Nine PBS: ‘Programs Should Represent All Kids’

Most of us probably grew up with the educational programming on PBS. “We’re known as America’s largest classroom, available to all children and focused on preparing them for success in school,” says Angela Carr, Vice President and Chief Impact Officer for Nine PBS, the St. Louis PBS station. Part of that commitment, she says, is ensuring that programs resonate with all children. “Over the years, we’ve heard from our partners about how PBS Kids doesn’t look like their kids, so we’ve thought very seriously about how to address the lack of Black and brown children represented on Nine PBS.” The result is a new multimedia initiative, Drawn In, launched this year in partnership with Lion Forge Animation.

Among the nation’s first kids’ initiative to feature African Americans as lead characters in public media, Drawn In is a comic book series linked to digital content, including animated video shorts, and based on four fictional Midwestern kids (voiced by local talent) who must use problem-solving and literacy skills to “save the day” in each adventure. “We are so excited to see this vision come to life and about the authenticity of the project,” says Carr. Lion Forge is a Black-owned, St. Louis-based animation studio, and the content of the series is co-developed with an advisory board made up of local parents, educators and community leaders. “They keep us in check on whether the content genuinely represents the Black and brown community, and if it lands on the curriculum level.”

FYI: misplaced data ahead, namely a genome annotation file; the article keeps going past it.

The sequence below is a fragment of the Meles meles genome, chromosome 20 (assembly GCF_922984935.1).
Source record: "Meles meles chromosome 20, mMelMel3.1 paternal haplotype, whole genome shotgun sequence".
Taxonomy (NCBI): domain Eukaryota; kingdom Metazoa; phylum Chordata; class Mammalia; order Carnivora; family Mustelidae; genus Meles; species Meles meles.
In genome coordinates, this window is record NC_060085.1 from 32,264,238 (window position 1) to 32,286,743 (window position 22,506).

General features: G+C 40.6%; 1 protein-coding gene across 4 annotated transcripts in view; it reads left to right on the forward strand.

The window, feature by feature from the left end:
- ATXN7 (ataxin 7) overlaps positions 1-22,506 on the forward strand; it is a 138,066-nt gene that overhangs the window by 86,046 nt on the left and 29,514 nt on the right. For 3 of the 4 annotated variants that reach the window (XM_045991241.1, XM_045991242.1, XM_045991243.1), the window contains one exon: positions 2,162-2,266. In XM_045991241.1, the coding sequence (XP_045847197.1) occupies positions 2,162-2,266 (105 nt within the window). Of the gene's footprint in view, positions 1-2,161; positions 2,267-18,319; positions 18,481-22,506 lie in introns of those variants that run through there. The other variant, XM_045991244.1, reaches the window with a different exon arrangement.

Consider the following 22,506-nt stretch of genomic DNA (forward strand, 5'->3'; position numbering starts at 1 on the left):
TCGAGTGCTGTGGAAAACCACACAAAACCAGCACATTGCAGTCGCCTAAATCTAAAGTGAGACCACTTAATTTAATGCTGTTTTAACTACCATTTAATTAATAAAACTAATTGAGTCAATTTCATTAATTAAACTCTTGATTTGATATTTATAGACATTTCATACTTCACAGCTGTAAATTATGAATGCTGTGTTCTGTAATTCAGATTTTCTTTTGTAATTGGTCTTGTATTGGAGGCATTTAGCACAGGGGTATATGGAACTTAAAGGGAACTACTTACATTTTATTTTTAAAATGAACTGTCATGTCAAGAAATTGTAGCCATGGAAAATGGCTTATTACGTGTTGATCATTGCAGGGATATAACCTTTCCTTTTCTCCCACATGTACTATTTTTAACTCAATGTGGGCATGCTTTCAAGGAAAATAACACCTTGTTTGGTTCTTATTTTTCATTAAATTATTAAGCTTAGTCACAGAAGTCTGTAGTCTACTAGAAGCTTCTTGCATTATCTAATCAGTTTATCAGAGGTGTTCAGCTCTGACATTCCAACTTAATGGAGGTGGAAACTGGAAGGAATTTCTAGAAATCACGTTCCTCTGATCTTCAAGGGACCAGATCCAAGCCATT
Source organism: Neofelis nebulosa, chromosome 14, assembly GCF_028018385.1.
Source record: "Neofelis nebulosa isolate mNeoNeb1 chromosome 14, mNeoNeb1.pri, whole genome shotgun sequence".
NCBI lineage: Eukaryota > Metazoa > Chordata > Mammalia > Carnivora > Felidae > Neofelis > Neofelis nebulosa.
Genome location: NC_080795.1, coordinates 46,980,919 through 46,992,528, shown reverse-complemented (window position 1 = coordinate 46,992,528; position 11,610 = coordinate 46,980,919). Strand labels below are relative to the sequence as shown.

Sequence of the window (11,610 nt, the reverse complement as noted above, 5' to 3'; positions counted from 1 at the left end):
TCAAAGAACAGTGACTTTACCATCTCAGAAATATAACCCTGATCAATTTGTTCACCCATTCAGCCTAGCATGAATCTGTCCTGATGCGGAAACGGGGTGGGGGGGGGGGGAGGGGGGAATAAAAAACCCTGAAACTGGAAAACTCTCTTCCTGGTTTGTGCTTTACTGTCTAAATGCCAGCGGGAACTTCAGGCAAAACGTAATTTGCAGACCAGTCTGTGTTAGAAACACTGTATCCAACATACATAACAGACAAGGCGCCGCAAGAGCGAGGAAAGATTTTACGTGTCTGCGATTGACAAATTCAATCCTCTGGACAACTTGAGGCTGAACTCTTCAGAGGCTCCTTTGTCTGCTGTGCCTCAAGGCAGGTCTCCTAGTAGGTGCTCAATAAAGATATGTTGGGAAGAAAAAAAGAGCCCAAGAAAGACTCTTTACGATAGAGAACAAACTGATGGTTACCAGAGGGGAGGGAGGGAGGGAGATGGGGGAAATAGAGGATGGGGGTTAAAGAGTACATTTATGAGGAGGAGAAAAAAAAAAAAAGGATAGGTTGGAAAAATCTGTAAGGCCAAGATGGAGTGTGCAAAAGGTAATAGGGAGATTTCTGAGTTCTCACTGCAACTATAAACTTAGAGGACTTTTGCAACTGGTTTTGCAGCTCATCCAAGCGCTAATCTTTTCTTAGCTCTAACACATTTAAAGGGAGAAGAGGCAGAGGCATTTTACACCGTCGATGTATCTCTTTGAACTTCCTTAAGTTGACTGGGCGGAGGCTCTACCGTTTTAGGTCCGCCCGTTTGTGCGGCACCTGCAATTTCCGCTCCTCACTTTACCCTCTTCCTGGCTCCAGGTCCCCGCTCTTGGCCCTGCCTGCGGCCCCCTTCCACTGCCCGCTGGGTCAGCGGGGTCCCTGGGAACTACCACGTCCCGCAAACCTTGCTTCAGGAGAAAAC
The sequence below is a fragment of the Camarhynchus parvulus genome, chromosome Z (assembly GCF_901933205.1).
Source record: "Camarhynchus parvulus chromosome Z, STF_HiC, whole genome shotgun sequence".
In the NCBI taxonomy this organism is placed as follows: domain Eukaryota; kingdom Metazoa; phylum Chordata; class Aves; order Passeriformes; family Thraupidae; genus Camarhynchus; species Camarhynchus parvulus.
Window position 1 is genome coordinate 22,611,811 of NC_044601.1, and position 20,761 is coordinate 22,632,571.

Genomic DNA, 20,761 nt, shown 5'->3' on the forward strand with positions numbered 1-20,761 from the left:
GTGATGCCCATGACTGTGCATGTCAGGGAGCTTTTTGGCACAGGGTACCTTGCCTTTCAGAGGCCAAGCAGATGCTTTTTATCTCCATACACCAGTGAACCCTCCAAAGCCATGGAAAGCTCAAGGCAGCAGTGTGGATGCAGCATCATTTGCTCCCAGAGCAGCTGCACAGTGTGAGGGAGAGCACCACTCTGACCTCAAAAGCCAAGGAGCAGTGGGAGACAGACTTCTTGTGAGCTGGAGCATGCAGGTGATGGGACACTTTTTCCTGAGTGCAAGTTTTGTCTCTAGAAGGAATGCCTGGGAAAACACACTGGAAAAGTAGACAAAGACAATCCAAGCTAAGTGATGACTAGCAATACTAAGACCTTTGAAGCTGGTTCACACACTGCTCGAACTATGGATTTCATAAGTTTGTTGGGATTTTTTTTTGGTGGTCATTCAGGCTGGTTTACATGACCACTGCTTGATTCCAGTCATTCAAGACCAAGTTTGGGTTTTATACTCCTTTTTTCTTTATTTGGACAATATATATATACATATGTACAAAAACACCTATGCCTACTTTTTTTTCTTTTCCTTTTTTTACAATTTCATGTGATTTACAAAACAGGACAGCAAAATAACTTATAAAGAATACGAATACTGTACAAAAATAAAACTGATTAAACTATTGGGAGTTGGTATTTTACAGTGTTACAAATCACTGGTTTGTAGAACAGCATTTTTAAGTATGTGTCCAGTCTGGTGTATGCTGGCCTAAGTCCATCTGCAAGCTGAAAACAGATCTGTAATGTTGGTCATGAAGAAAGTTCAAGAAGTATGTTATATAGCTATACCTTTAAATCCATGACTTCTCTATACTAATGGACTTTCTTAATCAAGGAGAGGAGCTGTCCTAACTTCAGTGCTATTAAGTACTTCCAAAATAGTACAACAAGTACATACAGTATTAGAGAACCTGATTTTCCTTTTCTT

Photo: Nine PBS

Drawn In is targeted to kids 6 to 8 years old, a critical time when learning to read transitions to reading to learn, says Carr. “The ripple effects of not reading proficiently by the third grade are significant and, in parts of our city and county, only 9-10% of third graders are testing proficient in reading,” she says. “It shouldn’t matter your zip code; all kids deserve to thrive. We are hoping to impact literacy numbers by drawing in kids through positive stories that represent them and spark a greater interest in reading.”

Drawn in to the idea, YouthBridge recently awarded Nine PBS a $75,000 Think Big for Kids grant to support the Drawn In initiative. “We are so excited to build on this partnership with YouthBridge,” says Carr. “We can’t do it alone and need others aligned around the mission to fulfill the vision.” Carr says the grant will go towards creating more content for the series and helping with its delivery, which eventually will include on-air programming.

So far, over 190,000 printed comic books have been distributed, through placement in the St. Louis American, schools and other partners, and family-community learning events known as Power Hours. During these eight-week sessions held at local libraries, families and kids eat meals and read together, learn about how comic books are made and develop their own story. Each child walks away with the comic books and a digital device.

“There are so many layers of benefit with this initiative,” says Carr. “Families are spending time together and engaged in the learning process, educators have new and fun curriculum to share, and as one teacher put it, ‘my kids are inspired to read.’”